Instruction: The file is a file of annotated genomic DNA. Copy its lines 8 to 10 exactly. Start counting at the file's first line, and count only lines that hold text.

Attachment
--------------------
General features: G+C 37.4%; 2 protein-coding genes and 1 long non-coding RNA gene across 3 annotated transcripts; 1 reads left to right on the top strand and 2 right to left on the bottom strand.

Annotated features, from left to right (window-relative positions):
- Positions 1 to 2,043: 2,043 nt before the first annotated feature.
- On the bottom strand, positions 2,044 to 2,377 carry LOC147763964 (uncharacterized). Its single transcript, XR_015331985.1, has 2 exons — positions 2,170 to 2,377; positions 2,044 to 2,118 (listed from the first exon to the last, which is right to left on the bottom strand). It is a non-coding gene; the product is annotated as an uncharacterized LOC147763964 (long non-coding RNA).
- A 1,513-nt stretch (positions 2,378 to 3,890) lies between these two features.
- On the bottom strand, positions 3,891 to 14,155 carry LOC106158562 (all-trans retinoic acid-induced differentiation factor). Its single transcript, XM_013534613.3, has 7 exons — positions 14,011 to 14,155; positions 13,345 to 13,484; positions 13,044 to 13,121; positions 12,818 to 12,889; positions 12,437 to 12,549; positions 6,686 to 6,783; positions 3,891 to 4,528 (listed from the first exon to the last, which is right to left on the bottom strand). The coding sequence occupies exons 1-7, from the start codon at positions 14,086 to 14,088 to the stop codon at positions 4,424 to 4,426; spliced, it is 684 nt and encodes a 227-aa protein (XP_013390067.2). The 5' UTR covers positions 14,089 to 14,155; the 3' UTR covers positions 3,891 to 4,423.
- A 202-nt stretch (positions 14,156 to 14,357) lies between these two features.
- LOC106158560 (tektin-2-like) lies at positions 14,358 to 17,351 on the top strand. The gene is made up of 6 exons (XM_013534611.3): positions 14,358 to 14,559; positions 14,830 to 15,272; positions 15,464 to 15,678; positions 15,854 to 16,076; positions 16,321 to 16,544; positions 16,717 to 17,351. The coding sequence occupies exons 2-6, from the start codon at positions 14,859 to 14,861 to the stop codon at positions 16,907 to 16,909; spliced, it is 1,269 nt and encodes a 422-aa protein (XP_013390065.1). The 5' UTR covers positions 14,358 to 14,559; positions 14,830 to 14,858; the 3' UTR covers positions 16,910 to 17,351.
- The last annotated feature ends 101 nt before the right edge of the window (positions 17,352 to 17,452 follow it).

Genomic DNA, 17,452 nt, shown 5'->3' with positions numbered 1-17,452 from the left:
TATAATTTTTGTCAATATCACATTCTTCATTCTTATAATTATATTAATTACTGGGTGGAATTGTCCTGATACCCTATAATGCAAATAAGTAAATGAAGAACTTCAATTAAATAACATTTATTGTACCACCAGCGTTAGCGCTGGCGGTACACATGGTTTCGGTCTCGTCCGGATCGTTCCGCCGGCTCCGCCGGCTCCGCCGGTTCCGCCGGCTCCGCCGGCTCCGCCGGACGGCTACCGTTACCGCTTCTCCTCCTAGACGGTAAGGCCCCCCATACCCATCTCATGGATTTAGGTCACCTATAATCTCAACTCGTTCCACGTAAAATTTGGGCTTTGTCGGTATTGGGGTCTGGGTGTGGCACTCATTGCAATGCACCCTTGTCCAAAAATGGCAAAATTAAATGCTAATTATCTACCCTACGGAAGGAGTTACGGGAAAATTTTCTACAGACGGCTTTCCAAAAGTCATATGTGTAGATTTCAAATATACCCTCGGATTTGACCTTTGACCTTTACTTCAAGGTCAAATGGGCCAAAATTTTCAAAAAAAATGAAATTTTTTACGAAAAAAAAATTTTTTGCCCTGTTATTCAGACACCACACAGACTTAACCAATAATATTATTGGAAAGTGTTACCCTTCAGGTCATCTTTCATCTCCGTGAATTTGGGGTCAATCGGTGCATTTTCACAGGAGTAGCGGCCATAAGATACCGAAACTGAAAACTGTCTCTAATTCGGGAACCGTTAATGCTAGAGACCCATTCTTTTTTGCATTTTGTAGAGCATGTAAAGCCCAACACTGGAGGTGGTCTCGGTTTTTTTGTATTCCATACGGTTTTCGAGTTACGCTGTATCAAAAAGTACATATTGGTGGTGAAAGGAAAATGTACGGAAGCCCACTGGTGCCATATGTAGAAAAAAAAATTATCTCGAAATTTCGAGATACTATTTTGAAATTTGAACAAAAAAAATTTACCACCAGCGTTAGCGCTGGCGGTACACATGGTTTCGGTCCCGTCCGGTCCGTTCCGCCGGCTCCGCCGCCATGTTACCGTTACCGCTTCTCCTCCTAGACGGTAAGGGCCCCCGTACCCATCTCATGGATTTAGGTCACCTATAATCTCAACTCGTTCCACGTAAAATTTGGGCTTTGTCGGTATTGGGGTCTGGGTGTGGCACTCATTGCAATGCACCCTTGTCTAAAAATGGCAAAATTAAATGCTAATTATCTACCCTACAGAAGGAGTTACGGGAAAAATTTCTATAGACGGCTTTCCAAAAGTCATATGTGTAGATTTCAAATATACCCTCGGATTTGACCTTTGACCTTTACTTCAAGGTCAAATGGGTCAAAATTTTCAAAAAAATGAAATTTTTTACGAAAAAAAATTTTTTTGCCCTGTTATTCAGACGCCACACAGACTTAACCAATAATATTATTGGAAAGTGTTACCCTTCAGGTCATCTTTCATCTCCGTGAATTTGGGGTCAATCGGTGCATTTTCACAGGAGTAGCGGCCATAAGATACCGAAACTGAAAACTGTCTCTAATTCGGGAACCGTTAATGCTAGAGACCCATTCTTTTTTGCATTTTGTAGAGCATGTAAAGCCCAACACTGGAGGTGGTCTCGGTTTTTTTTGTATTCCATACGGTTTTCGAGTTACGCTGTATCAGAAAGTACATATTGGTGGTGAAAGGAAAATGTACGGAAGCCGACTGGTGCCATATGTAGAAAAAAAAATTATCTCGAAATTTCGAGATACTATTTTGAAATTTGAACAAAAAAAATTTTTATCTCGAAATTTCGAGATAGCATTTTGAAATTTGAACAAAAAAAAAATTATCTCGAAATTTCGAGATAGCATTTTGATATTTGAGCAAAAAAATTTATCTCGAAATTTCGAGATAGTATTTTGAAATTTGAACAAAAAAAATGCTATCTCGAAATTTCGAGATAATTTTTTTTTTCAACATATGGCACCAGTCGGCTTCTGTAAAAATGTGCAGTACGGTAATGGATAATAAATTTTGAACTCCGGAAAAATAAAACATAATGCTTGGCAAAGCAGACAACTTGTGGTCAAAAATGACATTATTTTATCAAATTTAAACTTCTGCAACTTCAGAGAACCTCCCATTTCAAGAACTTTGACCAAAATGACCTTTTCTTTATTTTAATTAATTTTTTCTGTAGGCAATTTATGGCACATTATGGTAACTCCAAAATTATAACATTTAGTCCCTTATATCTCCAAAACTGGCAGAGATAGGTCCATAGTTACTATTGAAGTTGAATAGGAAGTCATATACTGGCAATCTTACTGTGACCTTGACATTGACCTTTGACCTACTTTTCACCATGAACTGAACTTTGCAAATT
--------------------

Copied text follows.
- LOC106158560 (tektin-2-like) lies at positions 14,358 to 17,351 on the top strand. The gene is made up of 6 exons (XM_013534611.3): positions 14,358 to 14,559; positions 14,830 to 15,272; positions 15,464 to 15,678; positions 15,854 to 16,076; positions 16,321 to 16,544; positions 16,717 to 17,351. The coding sequence occupies exons 2-6, from the start codon at positions 14,859 to 14,861 to the stop codon at positions 16,907 to 16,909; spliced, it is 1,269 nt and encodes a 422-aa protein (XP_013390065.1). The 5' UTR covers positions 14,358 to 14,559; positions 14,830 to 14,858; the 3' UTR covers positions 16,910 to 17,351.
- The last annotated feature ends 101 nt before the right edge of the window (positions 17,352 to 17,452 follow it).

Genomic DNA, 17,452 nt, shown 5'->3' with positions numbered 1-17,452 from the left: